In the event of a food recall, due to the presence of pathogens, it’s essential to clean and sanitize your refrigerator and anywhere else the contaminated products may have touched to avoid cross-contamination. We’ve discussed this topic in detail here: How to Clean and Sanitize Your Refrigerator After A Food Recall.
Cook Meat to Safe Temperatures
Always check the recommended safe temperature for the foods you’re preparing. For example:
- All poultry should be cooked to an internal temperature of 165°F.
- All ground meats (poultry, pork, lamb, beef) should be cooked to an internal temperature of 160°F.
- Roasts should be cooked to an internal temperature of 145°F.
Don’t Spread Germs Around
According to a study by the Soap and Detergent Association (via Infection Control Today), 28% of Americans who use either cleaning, disinfecting, or antibacterial wipes do so because of their portability, and another 20% use them because of the "ease of disposal."
While you may be using disinfectant wipes with the best intentions, those quick 10-second swishes on surfaces that most people do while using wipes could be doing more harm than good. In addition to following instructions for proper dwell time, William Schaffner, Department Chair of Preventative Medicine at Vanderbilt University School of Medicine, further recommends having a "use it and lose it" philosophy when using disinfectant wipes. Before moving on to a new surface, always throw the wipe away and reach for a new one, or else you risk spreading germs around from one surface to the next.
In most cases, using a spray disinfectant cleaner, such as Vital Oxide, is preferable. A ready-to-use spray disinfectant allows you to disinfect hard-to-reach areas that wipes can’t reach. It also ensures that the surface remains wet for the proper contact time so that pathogens are eliminated.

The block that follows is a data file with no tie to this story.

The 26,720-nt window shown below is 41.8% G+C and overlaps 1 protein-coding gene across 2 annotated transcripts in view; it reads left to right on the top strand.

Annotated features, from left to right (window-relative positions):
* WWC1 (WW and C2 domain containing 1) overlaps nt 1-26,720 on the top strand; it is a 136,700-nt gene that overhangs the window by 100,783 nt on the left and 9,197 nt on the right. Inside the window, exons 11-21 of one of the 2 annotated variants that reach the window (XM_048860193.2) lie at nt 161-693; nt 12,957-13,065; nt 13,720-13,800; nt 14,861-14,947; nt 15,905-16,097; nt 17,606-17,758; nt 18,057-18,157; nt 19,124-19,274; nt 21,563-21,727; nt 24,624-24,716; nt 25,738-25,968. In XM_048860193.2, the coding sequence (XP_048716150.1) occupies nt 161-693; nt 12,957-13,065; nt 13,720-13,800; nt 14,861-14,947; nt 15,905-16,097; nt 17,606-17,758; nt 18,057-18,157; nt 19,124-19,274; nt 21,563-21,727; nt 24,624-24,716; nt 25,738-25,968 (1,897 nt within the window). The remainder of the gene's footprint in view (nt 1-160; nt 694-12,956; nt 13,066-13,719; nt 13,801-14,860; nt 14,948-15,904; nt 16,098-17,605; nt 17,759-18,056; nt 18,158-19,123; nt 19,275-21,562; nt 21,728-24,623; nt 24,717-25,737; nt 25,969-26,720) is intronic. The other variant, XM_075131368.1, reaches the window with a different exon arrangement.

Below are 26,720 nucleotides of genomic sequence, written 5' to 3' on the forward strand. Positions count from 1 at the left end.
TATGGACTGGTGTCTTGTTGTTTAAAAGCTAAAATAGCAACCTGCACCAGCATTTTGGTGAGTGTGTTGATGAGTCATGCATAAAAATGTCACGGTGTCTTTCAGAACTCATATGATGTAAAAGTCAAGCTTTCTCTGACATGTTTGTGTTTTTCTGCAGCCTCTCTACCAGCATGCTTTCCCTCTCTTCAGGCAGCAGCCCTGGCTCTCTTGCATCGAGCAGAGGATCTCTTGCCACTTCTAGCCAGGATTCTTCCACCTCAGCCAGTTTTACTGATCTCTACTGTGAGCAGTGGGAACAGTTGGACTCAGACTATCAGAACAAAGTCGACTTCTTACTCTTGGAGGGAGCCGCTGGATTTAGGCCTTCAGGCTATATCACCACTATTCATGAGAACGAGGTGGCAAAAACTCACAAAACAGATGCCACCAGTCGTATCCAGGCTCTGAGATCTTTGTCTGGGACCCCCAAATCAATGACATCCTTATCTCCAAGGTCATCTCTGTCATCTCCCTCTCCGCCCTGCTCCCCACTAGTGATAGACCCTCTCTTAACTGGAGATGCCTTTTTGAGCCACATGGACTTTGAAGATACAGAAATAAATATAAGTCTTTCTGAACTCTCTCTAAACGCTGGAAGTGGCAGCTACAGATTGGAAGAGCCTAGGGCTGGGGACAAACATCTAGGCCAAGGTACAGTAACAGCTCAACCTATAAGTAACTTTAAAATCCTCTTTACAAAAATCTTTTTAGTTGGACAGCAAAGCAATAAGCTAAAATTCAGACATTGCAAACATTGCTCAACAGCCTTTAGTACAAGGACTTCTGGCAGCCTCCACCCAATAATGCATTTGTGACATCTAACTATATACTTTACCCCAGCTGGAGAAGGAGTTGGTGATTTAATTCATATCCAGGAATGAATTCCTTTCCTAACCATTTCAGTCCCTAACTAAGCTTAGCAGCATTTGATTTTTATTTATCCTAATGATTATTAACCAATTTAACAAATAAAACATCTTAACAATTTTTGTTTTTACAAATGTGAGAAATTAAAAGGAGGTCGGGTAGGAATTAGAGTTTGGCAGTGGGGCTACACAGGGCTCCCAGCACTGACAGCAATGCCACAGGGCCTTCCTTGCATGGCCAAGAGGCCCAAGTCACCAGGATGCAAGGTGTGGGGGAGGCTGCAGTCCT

Related: The Dirty Truth About Disinfecting Wipes
Sanitize Food-Prep Surfaces
To avoid Salmonella and other foodborne illnesses, proper cleaning and sanitizing of areas where food is prepared is a must. When cleaning and sanitizing food-contact surfaces, always use a food-safe solution to avoid chemical contamination. Vital Oxide is designated by NSF International as a “no-rinse required” food-contact surface sanitizer. This versatile multi-purpose solution can be used full-strength or diluted for multiple applications. Vital Oxide kills 99.9% of bacteria, including infectious microbes like Listeria, E. coli, and Salmonella enterica, in less than 60 seconds, without leaving a harmful chemical residue.
Vital Oxide can be used on food-contact surfaces like cutting boards, prep tables, dishes, beverage and ice equipment, and more to eliminate Salmonella bacteria.At Vital Oxide, we’re proud to offer a revolutionary product that’s powerful enough to kill 99.9% of viruses and bacteria without harsh chemicals or alarming safety ratings. If you have any questions, please Contact Us or Send Us a Message on Facebook. We’re here to help.